Magnuson Invasive Species

Seattle, WA, United States
Est. 1.9km / 37 mins / Map

Magnuson Invasive Species - Cya On The Road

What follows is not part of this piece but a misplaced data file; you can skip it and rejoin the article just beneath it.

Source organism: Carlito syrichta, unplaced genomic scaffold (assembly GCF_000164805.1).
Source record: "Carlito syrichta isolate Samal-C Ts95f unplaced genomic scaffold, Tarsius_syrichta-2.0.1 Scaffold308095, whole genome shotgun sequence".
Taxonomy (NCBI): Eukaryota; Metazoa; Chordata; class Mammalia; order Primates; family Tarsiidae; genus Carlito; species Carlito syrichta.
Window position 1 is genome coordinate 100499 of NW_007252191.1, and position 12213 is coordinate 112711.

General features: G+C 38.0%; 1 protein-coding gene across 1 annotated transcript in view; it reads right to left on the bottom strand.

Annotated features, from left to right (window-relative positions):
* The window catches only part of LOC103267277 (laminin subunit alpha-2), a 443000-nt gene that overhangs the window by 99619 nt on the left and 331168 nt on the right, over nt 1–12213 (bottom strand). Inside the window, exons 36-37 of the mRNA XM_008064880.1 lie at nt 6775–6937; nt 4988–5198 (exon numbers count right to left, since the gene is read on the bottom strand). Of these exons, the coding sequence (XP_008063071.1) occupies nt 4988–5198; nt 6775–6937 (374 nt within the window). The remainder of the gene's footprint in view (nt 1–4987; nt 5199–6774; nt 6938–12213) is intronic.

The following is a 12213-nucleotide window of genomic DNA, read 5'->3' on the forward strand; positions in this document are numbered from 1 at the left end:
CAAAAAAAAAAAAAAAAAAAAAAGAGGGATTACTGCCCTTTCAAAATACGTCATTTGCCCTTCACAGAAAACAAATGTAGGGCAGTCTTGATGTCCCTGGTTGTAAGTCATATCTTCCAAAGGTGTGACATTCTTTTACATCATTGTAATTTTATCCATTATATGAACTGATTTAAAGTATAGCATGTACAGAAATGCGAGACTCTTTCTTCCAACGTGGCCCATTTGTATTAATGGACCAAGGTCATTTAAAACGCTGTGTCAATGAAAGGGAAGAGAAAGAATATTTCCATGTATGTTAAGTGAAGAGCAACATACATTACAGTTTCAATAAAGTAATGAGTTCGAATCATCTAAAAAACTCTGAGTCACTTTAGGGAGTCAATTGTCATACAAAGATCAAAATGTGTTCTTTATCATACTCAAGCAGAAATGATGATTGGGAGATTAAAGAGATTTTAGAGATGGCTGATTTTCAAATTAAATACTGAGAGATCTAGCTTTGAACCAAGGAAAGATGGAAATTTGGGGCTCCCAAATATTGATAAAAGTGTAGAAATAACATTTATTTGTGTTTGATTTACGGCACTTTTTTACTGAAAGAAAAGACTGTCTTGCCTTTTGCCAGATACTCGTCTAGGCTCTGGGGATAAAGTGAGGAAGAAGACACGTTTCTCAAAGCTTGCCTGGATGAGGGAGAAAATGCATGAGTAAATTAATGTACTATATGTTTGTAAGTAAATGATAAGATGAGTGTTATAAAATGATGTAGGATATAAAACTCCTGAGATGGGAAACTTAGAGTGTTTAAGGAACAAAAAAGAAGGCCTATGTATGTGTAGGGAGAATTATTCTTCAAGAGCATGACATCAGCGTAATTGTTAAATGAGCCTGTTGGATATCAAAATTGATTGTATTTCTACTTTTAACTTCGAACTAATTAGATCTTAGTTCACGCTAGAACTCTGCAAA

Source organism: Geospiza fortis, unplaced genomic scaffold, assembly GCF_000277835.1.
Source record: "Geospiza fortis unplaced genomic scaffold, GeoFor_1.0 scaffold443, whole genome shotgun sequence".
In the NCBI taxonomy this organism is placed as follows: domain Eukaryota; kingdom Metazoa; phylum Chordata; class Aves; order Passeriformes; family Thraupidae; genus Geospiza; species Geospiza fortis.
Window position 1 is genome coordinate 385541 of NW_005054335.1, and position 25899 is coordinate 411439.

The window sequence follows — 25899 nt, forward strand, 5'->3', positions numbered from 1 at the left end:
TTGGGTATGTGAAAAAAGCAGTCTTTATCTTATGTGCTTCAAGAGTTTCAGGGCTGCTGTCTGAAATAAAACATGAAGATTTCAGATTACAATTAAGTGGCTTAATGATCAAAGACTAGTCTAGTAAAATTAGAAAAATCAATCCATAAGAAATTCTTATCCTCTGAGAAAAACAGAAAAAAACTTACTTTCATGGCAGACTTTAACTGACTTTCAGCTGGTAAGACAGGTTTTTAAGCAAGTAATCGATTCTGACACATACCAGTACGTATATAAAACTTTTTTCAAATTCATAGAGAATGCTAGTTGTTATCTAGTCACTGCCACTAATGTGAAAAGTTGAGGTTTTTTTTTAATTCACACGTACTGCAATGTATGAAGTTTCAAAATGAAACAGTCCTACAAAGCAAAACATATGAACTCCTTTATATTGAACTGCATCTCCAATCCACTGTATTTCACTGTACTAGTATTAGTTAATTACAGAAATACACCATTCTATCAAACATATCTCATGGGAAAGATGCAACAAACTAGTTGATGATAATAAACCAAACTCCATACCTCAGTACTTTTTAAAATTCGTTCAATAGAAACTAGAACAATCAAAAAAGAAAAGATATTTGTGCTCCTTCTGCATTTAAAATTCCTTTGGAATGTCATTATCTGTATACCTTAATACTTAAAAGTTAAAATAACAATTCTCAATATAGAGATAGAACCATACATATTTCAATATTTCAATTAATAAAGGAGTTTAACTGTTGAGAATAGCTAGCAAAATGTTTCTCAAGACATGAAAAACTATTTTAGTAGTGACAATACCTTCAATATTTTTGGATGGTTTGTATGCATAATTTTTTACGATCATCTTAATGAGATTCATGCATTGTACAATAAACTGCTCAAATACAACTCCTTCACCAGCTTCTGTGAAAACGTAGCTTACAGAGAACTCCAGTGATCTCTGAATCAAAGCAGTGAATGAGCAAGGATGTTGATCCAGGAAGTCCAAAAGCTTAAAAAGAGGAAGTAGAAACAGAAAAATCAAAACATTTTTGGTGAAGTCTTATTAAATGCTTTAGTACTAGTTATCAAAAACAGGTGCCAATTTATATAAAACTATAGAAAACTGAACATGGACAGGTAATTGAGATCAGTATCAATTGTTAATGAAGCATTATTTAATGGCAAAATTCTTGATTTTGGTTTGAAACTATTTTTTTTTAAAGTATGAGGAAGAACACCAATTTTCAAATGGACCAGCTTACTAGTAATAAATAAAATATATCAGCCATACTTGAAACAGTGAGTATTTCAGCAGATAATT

Hello and welcome to Magnuson. I’m sure that many of you have been here before, whether that was to walk, swim, bike, or maybe play with your dog. Personally, I love to swim here during the summer and then bask in the sun like a southwestern lizard. The area was originally inhabited by the Duwamish tribe, and some estimates guess that there might have been as many as three big longhouses in the area where the park is today! From 1940, before it was turned into a park in 1975, it was used as a a Naval airfield, which is why there are so many big buildings by the north entrance, they were originally used to store airplanes! But today we will be talking about something different, something you might not have thought about in this way before, the blackberries that you have probably noticed all over the park. Now, when I mentioned blackberries, a tasty summer treat probably came to mind, a pie filling, or a type of jam that you spread on your morning toast. Or, maybe the thorns you have to fight through to get to the berries. But, did you know that these berries are harmful to the local ecosystem? This type of blackberry, the Himalayan blackberry, is non-native, invasive, and causes quite a bit of harm to the area. They encroach on native plants, make it hard for birds to nest, and in general aren't great for the native flora and fauna that are crucial to the ecosystem in the Pacific Northwest. Magnuson has some great examples of native flora and fauna, and is still widely loved by many Seattleites, which is why is makes such an interesting case study! The Douglas Fir, Red-Osier dogwood, Willow, and Pacific Salmonberry all reside in Magnuson. When the wetlands that you probably see to your left were restored in 2010, a total of 4,992 native plants were installed in the park, including 725 trees and 1,376 shrubs. That's a lot of plants! As for birds, Magnuson provides the second richest bird habitat of all the parks in Seattle, with 170 species of birds calling the park their home. The Black Capped Chickadee, Spotted Towhee, Anna's Hummingbird, and Song Sparrow all reside in Magnuson, to name a few. The Northern Pacific Tree Frog, the Northern Alligator Lizard, the Common Garter Snake, and the Pond Slider, a type of turtle, all live in the areas around the marshes.         Today, we are going to be walking around the park and seeing the mass amounts of berries that exist in the park, and the native plants and animals they are threatening and are attempting to overtake even more. We will be walking through the soccer fields, along the water, and through the wetlands, where we will end up back here, by the entrance of the parking lot where we started. So, come along, and lets go take a look!

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